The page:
I was listening to a radio interview the other day. I can’t even remember now who the celebrity was. All I remember is the female announcer asking the female celebrity about her “growing brood” and how she manages to “juggle work and family”. Her answer was she has a lot of help, but that’s not the point. You hear the term ‘juggle’ a whole lot, in relation to women and careers, and frankly, I’m over it.
Juggling suggests that it takes some skill to keep all the ‘balls’ in the air – great – but it also implies that you could drop any one (or all) of said balls at anytime. Meaning that you are only marginally in control. Someone could throw you a new ball that you aren’t prepared for and they all come crashing down.
I think this metaphor, whenever it started being used, has had its day. It’s part of the rhetoric that is keeping female leaders from reaching their full potential. Language is extremely powerful and if we continue to talk about our lives in terms of juggling all the aspects of it, we’ll continue to believe our lives are about this balancing act and not about living our fullest and most rewarding life – all important elements of it included.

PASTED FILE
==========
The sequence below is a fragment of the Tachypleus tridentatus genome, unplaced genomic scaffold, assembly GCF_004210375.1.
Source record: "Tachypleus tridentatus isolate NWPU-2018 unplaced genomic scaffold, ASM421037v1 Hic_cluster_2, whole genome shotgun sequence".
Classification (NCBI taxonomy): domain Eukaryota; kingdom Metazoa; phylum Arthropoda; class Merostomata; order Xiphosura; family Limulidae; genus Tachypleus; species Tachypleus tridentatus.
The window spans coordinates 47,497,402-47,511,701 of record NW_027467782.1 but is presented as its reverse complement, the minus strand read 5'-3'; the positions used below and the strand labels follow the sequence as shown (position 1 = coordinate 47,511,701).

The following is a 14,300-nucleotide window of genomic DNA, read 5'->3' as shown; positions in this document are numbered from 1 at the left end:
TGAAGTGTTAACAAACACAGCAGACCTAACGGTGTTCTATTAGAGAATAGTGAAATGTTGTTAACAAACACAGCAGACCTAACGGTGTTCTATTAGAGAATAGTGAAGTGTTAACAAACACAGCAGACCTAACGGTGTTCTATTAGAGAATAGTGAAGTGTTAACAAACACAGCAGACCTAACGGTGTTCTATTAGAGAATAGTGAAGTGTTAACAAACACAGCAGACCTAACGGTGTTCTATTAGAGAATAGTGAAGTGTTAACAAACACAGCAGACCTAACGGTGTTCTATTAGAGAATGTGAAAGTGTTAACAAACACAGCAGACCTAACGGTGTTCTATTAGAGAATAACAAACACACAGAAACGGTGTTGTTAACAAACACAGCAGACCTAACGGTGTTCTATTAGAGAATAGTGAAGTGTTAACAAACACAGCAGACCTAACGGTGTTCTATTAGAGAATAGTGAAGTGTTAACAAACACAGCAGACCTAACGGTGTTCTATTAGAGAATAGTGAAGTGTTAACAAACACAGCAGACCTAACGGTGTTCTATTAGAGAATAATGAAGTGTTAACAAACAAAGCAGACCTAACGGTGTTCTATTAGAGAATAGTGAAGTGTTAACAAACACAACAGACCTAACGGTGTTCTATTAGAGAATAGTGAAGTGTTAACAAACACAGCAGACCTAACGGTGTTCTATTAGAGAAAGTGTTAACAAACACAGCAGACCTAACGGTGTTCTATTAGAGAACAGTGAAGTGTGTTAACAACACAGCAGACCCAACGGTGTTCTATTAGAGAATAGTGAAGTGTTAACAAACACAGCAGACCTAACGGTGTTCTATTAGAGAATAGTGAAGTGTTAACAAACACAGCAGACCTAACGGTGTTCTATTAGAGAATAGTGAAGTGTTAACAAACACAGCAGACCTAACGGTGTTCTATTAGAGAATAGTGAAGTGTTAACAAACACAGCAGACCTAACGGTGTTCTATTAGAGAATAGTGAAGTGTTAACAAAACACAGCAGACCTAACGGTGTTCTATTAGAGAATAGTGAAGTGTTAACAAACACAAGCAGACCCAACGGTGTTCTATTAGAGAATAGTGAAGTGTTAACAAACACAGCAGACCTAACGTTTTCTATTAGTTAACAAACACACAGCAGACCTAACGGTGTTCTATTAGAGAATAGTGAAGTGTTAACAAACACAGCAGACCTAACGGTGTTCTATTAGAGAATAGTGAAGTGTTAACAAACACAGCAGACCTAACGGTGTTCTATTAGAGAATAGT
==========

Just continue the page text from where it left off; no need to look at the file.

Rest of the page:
I prefer to think of myself as a ringmaster. I manage all the different aspects of my life with (practiced) control. Organised chaos. Like a juggler, the ringmaster has to learn these skills, and it’s not without the help of partners, family and friends. My husband and I are both ringmasters. I’m just changing the metaphor for my life, so I’m not limiting myself to ‘juggling’ imaginary balls. I’m ‘ringmastering’. Yes, it’s a word. I looked it up.
The work of a ringmaster; the action of directing or managing something as, or in the manner of, a ringmaster.
I’m directing and managing and enjoying the thrill of the circus as I go. Let’s not limit female leaders to the role of a juggler. Women are capable of directing the multiple aspects of their lives with skill, agility, flexibility and flair. If we continue to talk about balancing and juggling we will continue to make women feel like the different aspects of their lives are somehow precarious, uncertain, insecure, and risky.
I want women to feel like every part of their full lives is meaningful, rewarding and completely manageable. In the circus of life, let’s not denigrate women to the role of the juggler, let’s recognise and celebrate them in their rightful role of the ringmaster.